10 Misconceptions about Recovery

10 Misconceptions about Recovery

The idea of becoming sober can be overwhelming. Deciding to begin on a path to sobriety is not as simple as deciding whether to wear shorts or pants today. Misconceptions about being sober and in recovery can further your hesitations in making such an important, life-altering decision.

Understanding these are just misconceptions can make you feel more confident about living a life in recovery and help jump-start you on your journey.

1. Being in recovery is lonely

On the contrary, addiction is lonely, not recovery. A hallmark of a person struggling with addiction is self-isolation. Many addicts feel ashamed of their situation and purposefully avoid friends or family to avoid being found out, or so that they can secretly use.

A staggering percentage of Americans report having a substance abuse problem; some estimates suggest as many as 35% or more. Of those substance abusers, as many as 10% report being in recovery. The point is, you’re not alone. Once you begin to live a life of honesty and transparency, you may be surprised to find that many of the people around you can share in your experiences.

2. Relapse is failure

The vast majority of people in recovery can tell you they have relapsed at least once in their journey. The important take-away from a relapse is that you are human and you make mistakes, but you need to pick yourself back up from them and get right back to work.

It can be disappointing when you’re counting up your days sober only to have to reset your count back to one, but many use this moment as a motivator to not lose their way again.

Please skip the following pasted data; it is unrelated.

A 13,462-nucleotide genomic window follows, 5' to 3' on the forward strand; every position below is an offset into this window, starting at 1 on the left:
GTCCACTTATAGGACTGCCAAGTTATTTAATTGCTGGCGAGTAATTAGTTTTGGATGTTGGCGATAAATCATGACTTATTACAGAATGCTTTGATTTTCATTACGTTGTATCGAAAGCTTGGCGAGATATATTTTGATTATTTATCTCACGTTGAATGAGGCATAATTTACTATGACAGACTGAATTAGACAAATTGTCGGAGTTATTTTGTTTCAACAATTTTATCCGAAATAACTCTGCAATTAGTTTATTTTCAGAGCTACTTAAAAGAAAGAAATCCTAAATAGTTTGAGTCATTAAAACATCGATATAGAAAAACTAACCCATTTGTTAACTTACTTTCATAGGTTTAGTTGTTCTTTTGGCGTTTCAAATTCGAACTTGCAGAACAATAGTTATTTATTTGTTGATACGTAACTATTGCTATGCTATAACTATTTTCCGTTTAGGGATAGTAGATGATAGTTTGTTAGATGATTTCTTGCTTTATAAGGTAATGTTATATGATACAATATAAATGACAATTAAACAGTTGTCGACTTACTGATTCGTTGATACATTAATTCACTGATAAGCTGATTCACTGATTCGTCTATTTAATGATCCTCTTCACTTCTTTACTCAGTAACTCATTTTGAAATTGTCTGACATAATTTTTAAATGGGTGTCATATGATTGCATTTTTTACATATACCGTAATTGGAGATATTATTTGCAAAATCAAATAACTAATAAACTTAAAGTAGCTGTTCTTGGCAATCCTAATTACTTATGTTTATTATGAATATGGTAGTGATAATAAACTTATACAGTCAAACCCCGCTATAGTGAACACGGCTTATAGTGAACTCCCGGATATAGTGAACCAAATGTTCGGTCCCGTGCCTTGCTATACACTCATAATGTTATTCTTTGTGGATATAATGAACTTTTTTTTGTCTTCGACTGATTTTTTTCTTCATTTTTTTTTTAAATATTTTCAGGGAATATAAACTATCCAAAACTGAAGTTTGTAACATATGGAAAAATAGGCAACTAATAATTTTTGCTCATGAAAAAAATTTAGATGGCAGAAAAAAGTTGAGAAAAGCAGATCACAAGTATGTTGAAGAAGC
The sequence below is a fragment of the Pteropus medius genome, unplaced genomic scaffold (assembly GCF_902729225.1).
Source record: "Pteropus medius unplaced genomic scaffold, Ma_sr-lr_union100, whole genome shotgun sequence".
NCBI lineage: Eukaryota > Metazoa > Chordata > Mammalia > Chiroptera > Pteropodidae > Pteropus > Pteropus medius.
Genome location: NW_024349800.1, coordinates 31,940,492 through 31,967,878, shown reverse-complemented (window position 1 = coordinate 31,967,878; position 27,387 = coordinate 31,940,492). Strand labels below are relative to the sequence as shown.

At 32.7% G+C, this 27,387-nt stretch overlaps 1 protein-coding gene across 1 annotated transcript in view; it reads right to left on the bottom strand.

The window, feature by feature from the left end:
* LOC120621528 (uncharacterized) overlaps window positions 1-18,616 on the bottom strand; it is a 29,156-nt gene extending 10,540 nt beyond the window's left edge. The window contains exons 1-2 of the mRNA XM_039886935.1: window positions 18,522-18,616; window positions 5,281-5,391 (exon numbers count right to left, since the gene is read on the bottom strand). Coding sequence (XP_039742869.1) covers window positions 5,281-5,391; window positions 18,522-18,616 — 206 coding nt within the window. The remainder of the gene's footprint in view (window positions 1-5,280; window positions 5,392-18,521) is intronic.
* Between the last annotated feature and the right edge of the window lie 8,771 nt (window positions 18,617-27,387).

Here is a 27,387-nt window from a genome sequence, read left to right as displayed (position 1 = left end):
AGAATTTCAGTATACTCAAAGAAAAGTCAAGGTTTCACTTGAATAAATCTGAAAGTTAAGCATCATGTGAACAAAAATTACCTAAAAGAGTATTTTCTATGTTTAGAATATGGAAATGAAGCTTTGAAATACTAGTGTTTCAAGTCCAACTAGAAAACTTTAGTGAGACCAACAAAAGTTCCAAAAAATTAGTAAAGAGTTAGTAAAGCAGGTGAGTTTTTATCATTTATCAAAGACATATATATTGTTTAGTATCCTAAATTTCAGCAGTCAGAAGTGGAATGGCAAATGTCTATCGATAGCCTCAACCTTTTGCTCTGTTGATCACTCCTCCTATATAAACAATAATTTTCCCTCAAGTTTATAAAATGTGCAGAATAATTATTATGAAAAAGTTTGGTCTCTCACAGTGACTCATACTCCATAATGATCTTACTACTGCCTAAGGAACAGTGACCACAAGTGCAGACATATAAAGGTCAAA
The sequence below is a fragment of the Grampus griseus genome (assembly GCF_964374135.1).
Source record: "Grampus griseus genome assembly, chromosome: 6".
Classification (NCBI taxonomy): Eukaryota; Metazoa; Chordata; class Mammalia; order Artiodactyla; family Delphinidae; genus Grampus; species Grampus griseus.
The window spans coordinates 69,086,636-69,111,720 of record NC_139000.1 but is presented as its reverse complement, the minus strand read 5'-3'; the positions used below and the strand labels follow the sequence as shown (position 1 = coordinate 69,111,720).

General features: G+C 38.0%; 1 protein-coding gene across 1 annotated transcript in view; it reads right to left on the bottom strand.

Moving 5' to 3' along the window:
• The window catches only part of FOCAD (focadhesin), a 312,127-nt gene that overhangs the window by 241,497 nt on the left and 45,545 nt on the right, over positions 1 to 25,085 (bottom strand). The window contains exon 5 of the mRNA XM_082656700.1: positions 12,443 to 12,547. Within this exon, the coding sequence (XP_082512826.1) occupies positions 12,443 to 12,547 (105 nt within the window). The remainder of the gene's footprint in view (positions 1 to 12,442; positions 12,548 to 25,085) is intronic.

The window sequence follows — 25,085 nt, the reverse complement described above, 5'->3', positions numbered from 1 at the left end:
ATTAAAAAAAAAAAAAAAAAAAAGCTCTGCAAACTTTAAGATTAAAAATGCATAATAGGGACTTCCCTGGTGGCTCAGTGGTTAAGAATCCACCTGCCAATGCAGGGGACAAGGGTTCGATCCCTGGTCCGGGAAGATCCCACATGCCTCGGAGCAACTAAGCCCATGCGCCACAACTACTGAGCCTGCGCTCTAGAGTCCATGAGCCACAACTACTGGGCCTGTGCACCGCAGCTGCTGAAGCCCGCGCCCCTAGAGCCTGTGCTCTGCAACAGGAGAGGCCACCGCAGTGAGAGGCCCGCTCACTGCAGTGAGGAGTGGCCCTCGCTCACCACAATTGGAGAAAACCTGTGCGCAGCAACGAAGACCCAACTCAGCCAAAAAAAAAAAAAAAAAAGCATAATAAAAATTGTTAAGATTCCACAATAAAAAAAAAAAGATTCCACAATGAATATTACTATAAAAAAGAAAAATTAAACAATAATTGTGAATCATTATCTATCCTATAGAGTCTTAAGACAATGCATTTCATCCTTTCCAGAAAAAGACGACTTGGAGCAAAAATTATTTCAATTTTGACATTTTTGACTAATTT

3. Using medication-assisted treatment (MAT) is not really being in recovery

There is a fundamental difference between a drug addiction and a drug dependence. Using a medication that enables you to stay abstinent from illicit drugs does not mean you’re not in recovery or trading one addiction for another.

Medications are a tool in your recovery toolbox that can help you remain comfortable physically so you’re able to focus on the mental and emotional work that needs to be done to attain recovery.

4. You have to hit rock bottom before you can get sober

Becoming sober is a decision that everyone must make for themselves. You do not have to lose everything and everyone or hit rock bottom to decide to become sober.

You’ll find yourself better positioned to begin your recovery journey if you have a support group of friends and family you can reach out to when you need them. It also helps to have a job or hobby you find fulfilling to go back to once you’ve completed your treatment program. This structure can help support you as you establish a new routine and find new ways to cope with stress.

5. You have to be religious to get sober

Many addicts who enter a 12-step recovery program hesitate on steps 2 and 3, which can easily be misinterpreted as having to believe in God to achieve sobriety. The simple truth is, you don’t. Step 2 refers to a higher power; your higher power can be whatever that means to you.

For example, many patients who attend group therapy look to their group as their higher power. Your higher power can literally be anything outside of yourself that can “restore (you) to sanity.” You may choose to meditate rather than pray. While no one would discourage faith and religion if that is your core belief system, it is also in no way a requirement of recovery.

6. Being in recovery is boring